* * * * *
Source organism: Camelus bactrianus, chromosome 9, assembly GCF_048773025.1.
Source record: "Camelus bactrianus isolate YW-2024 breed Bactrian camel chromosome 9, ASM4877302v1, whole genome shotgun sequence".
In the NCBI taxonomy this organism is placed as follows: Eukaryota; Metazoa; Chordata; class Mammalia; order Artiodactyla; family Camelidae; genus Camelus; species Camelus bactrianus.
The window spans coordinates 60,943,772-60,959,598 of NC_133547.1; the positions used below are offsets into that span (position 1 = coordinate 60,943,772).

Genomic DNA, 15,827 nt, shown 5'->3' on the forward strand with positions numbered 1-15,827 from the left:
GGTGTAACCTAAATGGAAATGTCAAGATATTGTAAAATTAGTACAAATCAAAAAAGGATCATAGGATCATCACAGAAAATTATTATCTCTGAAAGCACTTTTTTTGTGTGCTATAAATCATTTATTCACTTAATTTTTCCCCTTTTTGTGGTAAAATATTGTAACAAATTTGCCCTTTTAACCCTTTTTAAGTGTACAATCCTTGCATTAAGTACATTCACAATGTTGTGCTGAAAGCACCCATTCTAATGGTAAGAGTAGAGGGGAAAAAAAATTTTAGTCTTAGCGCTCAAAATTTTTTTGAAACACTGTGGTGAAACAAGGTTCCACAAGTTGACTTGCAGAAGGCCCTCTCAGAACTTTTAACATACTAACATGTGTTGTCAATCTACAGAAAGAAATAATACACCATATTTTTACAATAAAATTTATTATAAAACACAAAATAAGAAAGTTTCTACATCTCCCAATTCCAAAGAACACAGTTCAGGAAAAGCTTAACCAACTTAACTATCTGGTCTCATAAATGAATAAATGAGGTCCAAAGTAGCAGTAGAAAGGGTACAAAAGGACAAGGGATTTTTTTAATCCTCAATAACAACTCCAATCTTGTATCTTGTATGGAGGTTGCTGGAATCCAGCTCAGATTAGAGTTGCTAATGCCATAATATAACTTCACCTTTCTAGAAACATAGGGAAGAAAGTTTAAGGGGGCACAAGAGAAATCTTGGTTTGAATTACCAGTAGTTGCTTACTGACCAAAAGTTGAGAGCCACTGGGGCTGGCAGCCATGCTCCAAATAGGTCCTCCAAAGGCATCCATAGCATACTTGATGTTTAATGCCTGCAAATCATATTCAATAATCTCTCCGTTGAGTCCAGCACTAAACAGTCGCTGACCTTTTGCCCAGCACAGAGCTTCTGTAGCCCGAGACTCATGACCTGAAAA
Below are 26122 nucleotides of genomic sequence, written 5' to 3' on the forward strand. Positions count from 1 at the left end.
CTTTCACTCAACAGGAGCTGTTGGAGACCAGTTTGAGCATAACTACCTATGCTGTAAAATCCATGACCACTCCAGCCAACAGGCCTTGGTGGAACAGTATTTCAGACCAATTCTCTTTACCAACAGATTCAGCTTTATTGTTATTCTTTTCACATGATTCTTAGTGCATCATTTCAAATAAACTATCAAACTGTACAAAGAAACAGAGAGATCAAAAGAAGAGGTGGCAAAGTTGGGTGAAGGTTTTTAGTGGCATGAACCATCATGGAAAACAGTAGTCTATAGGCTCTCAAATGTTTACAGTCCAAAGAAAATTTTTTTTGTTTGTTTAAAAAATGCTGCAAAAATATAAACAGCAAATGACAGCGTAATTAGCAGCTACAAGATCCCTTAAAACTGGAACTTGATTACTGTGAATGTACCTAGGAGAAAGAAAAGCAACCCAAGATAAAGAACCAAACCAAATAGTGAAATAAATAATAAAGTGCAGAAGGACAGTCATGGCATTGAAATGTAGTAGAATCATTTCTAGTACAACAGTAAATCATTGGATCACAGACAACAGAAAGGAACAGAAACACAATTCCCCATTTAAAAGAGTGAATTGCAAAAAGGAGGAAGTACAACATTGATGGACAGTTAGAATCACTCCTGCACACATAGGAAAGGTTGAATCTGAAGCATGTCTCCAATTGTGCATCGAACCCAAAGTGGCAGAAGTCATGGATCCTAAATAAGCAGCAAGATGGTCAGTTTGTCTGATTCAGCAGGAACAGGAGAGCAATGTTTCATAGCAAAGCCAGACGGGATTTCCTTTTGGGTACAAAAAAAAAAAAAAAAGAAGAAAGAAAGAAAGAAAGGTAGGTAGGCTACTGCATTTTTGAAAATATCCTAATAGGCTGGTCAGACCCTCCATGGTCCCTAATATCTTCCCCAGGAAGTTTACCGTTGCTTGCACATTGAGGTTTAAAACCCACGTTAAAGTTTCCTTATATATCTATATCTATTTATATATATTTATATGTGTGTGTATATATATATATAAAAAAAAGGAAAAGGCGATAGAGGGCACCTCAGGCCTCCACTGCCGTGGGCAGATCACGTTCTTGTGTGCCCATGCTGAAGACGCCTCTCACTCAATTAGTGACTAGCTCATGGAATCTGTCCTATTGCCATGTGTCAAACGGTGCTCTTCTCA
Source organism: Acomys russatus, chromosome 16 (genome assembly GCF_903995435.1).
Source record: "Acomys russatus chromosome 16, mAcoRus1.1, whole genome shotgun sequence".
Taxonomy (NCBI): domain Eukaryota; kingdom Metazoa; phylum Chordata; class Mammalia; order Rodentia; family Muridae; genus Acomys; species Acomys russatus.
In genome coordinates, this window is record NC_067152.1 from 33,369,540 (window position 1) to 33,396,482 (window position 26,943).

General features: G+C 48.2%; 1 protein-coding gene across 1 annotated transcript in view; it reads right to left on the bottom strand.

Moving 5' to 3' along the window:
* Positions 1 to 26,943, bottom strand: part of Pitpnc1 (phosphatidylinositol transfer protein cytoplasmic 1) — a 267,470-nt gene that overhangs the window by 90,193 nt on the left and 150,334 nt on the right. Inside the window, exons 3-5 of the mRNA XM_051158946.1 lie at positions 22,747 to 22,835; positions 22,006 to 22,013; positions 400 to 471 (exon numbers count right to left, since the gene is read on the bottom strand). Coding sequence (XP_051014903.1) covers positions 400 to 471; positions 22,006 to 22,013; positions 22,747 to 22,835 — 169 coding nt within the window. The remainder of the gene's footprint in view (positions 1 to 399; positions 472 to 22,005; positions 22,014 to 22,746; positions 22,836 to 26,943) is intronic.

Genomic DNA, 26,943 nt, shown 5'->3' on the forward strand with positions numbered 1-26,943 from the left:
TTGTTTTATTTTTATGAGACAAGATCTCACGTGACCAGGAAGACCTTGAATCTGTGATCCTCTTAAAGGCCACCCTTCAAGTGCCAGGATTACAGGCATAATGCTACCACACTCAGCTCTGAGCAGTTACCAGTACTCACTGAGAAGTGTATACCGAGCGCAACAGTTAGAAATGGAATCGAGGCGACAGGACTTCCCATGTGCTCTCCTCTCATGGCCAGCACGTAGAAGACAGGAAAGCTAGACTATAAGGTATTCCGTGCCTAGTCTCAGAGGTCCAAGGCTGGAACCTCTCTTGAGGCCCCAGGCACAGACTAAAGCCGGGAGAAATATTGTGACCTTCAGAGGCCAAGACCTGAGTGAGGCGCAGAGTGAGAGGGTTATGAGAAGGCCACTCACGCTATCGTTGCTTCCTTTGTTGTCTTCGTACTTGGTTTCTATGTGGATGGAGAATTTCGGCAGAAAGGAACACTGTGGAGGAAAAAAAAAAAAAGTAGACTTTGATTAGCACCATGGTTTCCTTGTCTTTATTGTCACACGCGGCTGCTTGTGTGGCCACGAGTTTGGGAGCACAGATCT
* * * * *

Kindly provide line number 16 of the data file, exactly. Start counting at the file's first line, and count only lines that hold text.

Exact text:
Genomic DNA, 26,943 nt, shown 5'->3' on the forward strand with positions numbered 1-26,943 from the left: